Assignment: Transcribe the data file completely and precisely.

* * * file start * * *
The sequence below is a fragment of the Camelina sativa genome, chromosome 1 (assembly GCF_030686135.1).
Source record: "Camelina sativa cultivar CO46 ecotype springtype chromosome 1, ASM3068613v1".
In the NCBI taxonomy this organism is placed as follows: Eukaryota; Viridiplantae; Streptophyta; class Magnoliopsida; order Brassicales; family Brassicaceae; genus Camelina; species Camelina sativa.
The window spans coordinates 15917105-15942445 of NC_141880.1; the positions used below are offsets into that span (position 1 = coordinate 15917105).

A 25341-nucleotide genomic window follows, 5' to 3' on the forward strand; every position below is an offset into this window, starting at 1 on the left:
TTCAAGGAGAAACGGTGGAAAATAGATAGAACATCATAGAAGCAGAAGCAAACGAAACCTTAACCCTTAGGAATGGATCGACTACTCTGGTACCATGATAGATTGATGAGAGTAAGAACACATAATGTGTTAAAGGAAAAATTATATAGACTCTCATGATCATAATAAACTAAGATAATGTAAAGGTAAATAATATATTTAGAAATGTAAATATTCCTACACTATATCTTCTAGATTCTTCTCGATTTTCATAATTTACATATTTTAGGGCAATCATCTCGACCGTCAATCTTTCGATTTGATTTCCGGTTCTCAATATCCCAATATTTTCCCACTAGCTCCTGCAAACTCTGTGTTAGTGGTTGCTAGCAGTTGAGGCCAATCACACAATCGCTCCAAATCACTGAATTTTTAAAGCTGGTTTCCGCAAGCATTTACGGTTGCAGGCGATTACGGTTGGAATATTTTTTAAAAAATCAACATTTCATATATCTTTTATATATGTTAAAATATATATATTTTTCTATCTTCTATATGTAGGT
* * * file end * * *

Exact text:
The sequence below is a fragment of the Camelina sativa genome, chromosome 1 (assembly GCF_030686135.1).
Source record: "Camelina sativa cultivar CO46 ecotype springtype chromosome 1, ASM3068613v1".
In the NCBI taxonomy this organism is placed as follows: Eukaryota; Viridiplantae; Streptophyta; class Magnoliopsida; order Brassicales; family Brassicaceae; genus Camelina; species Camelina sativa.
The window spans coordinates 15917105-15942445 of NC_141880.1; the positions used below are offsets into that span (position 1 = coordinate 15917105).

A 25341-nucleotide genomic window follows, 5' to 3' on the forward strand; every position below is an offset into this window, starting at 1 on the left:
TTCAAGGAGAAACGGTGGAAAATAGATAGAACATCATAGAAGCAGAAGCAAACGAAACCTTAACCCTTAGGAATGGATCGACTACTCTGGTACCATGATAGATTGATGAGAGTAAGAACACATAATGTGTTAAAGGAAAAATTATATAGACTCTCATGATCATAATAAACTAAGATAATGTAAAGGTAAATAATATATTTAGAAATGTAAATATTCCTACACTATATCTTCTAGATTCTTCTCGATTTTCATAATTTACATATTTTAGGGCAATCATCTCGACCGTCAATCTTTCGATTTGATTTCCGGTTCTCAATATCCCAATATTTTCCCACTAGCTCCTGCAAACTCTGTGTTAGTGGTTGCTAGCAGTTGAGGCCAATCACACAATCGCTCCAAATCACTGAATTTTTAAAGCTGGTTTCCGCAAGCATTTACGGTTGCAGGCGATTACGGTTGGAATATTTTTTAAAAAATCAACATTTCATATATCTTTTATATATGTTAAAATATATATATTTTTCTATCTTCTATATGTAGGT